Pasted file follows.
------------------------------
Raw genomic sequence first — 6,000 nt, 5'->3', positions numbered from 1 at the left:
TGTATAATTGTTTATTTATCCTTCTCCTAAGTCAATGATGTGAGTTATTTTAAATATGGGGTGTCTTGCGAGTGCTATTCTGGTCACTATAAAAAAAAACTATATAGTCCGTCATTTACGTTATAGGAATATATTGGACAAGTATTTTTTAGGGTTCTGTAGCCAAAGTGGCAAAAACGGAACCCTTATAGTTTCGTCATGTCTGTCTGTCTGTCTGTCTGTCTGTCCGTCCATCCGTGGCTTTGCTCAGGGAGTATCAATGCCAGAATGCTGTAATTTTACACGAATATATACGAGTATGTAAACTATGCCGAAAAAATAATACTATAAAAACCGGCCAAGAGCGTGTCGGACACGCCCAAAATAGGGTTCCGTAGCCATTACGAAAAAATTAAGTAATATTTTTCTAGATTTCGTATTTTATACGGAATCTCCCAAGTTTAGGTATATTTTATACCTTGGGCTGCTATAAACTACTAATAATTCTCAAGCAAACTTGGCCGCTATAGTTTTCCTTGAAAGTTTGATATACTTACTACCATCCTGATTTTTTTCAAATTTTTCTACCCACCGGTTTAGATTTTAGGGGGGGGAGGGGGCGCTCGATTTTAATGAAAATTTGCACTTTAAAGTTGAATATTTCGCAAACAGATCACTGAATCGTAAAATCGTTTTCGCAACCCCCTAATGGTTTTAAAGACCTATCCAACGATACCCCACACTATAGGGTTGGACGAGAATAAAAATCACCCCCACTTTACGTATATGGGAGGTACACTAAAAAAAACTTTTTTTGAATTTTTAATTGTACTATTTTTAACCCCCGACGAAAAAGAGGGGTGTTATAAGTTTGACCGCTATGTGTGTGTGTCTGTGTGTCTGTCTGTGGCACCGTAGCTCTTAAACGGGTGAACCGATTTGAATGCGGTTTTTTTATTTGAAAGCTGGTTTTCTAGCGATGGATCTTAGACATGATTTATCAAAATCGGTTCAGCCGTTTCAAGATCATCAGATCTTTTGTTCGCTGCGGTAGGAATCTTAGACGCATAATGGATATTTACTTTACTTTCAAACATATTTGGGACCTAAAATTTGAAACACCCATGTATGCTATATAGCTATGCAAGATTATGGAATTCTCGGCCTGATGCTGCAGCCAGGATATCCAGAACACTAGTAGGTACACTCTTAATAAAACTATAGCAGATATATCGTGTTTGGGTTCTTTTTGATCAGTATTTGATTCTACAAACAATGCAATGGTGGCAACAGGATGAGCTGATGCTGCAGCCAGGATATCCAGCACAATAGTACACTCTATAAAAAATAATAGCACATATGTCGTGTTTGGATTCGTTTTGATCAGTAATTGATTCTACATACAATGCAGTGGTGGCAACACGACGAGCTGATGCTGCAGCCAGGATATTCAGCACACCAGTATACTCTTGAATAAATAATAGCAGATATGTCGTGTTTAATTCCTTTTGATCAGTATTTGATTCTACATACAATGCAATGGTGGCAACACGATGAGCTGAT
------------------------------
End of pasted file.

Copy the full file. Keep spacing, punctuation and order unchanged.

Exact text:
Raw genomic sequence first — 6,000 nt, 5'->3', positions numbered from 1 at the left:
TGTATAATTGTTTATTTATCCTTCTCCTAAGTCAATGATGTGAGTTATTTTAAATATGGGGTGTCTTGCGAGTGCTATTCTGGTCACTATAAAAAAAAACTATATAGTCCGTCATTTACGTTATAGGAATATATTGGACAAGTATTTTTTAGGGTTCTGTAGCCAAAGTGGCAAAAACGGAACCCTTATAGTTTCGTCATGTCTGTCTGTCTGTCTGTCTGTCTGTCCGTCCATCCGTGGCTTTGCTCAGGGAGTATCAATGCCAGAATGCTGTAATTTTACACGAATATATACGAGTATGTAAACTATGCCGAAAAAATAATACTATAAAAACCGGCCAAGAGCGTGTCGGACACGCCCAAAATAGGGTTCCGTAGCCATTACGAAAAAATTAAGTAATATTTTTCTAGATTTCGTATTTTATACGGAATCTCCCAAGTTTAGGTATATTTTATACCTTGGGCTGCTATAAACTACTAATAATTCTCAAGCAAACTTGGCCGCTATAGTTTTCCTTGAAAGTTTGATATACTTACTACCATCCTGATTTTTTTCAAATTTTTCTACCCACCGGTTTAGATTTTAGGGGGGGGAGGGGGCGCTCGATTTTAATGAAAATTTGCACTTTAAAGTTGAATATTTCGCAAACAGATCACTGAATCGTAAAATCGTTTTCGCAACCCCCTAATGGTTTTAAAGACCTATCCAACGATACCCCACACTATAGGGTTGGACGAGAATAAAAATCACCCCCACTTTACGTATATGGGAGGTACACTAAAAAAAACTTTTTTTGAATTTTTAATTGTACTATTTTTAACCCCCGACGAAAAAGAGGGGTGTTATAAGTTTGACCGCTATGTGTGTGTGTCTGTGTGTCTGTCTGTGGCACCGTAGCTCTTAAACGGGTGAACCGATTTGAATGCGGTTTTTTTATTTGAAAGCTGGTTTTCTAGCGATGGATCTTAGACATGATTTATCAAAATCGGTTCAGCCGTTTCAAGATCATCAGATCTTTTGTTCGCTGCGGTAGGAATCTTAGACGCATAATGGATATTTACTTTACTTTCAAACATATTTGGGACCTAAAATTTGAAACACCCATGTATGCTATATAGCTATGCAAGATTATGGAATTCTCGGCCTGATGCTGCAGCCAGGATATCCAGAACACTAGTAGGTACACTCTTAATAAAACTATAGCAGATATATCGTGTTTGGGTTCTTTTTGATCAGTATTTGATTCTACAAACAATGCAATGGTGGCAACAGGATGAGCTGATGCTGCAGCCAGGATATCCAGCACAATAGTACACTCTATAAAAAATAATAGCACATATGTCGTGTTTGGATTCGTTTTGATCAGTAATTGATTCTACATACAATGCAGTGGTGGCAACACGACGAGCTGATGCTGCAGCCAGGATATTCAGCACACCAGTATACTCTTGAATAAATAATAGCAGATATGTCGTGTTTAATTCCTTTTGATCAGTATTTGATTCTACATACAATGCAATGGTGGCAACACGATGAGCTGAT